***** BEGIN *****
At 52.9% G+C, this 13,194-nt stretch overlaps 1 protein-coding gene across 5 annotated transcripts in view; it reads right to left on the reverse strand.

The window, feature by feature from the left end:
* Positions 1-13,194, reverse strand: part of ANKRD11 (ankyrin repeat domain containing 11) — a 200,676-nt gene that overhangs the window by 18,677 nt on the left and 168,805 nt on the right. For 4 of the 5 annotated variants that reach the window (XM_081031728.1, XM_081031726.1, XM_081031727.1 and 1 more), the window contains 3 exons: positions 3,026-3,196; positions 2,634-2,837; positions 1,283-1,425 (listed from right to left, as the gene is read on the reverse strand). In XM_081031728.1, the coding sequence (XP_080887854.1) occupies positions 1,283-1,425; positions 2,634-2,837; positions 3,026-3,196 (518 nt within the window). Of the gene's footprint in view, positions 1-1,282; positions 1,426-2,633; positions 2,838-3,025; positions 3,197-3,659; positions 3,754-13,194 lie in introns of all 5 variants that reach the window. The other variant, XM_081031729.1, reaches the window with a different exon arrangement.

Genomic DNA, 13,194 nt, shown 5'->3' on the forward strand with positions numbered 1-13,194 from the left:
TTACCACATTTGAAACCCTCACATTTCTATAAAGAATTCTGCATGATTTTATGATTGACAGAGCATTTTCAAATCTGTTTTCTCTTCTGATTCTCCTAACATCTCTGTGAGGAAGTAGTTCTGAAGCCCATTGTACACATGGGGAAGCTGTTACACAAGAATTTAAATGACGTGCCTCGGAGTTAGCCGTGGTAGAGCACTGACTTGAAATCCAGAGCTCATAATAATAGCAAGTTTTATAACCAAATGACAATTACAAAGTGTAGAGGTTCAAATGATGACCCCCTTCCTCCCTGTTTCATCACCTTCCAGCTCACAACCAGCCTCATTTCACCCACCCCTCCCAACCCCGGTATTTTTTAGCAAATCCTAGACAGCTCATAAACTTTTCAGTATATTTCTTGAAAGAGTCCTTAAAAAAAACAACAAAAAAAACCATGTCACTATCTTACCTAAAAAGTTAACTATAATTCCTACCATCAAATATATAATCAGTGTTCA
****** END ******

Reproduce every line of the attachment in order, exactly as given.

At 52.9% G+C, this 13,194-nt stretch overlaps 1 protein-coding gene across 5 annotated transcripts in view; it reads right to left on the reverse strand.

The window, feature by feature from the left end:
* Positions 1-13,194, reverse strand: part of ANKRD11 (ankyrin repeat domain containing 11) — a 200,676-nt gene that overhangs the window by 18,677 nt on the left and 168,805 nt on the right. For 4 of the 5 annotated variants that reach the window (XM_081031728.1, XM_081031726.1, XM_081031727.1 and 1 more), the window contains 3 exons: positions 3,026-3,196; positions 2,634-2,837; positions 1,283-1,425 (listed from right to left, as the gene is read on the reverse strand). In XM_081031728.1, the coding sequence (XP_080887854.1) occupies positions 1,283-1,425; positions 2,634-2,837; positions 3,026-3,196 (518 nt within the window). Of the gene's footprint in view, positions 1-1,282; positions 1,426-2,633; positions 2,838-3,025; positions 3,197-3,659; positions 3,754-13,194 lie in introns of all 5 variants that reach the window. The other variant, XM_081031729.1, reaches the window with a different exon arrangement.

Genomic DNA, 13,194 nt, shown 5'->3' on the forward strand with positions numbered 1-13,194 from the left:
TTACCACATTTGAAACCCTCACATTTCTATAAAGAATTCTGCATGATTTTATGATTGACAGAGCATTTTCAAATCTGTTTTCTCTTCTGATTCTCCTAACATCTCTGTGAGGAAGTAGTTCTGAAGCCCATTGTACACATGGGGAAGCTGTTACACAAGAATTTAAATGACGTGCCTCGGAGTTAGCCGTGGTAGAGCACTGACTTGAAATCCAGAGCTCATAATAATAGCAAGTTTTATAACCAAATGACAATTACAAAGTGTAGAGGTTCAAATGATGACCCCCTTCCTCCCTGTTTCATCACCTTCCAGCTCACAACCAGCCTCATTTCACCCACCCCTCCCAACCCCGGTATTTTTTAGCAAATCCTAGACAGCTCATAAACTTTTCAGTATATTTCTTGAAAGAGTCCTTAAAAAAAACAACAAAAAAAACCATGTCACTATCTTACCTAAAAAGTTAACTATAATTCCTACCATCAAATATATAATCAGTGTTCA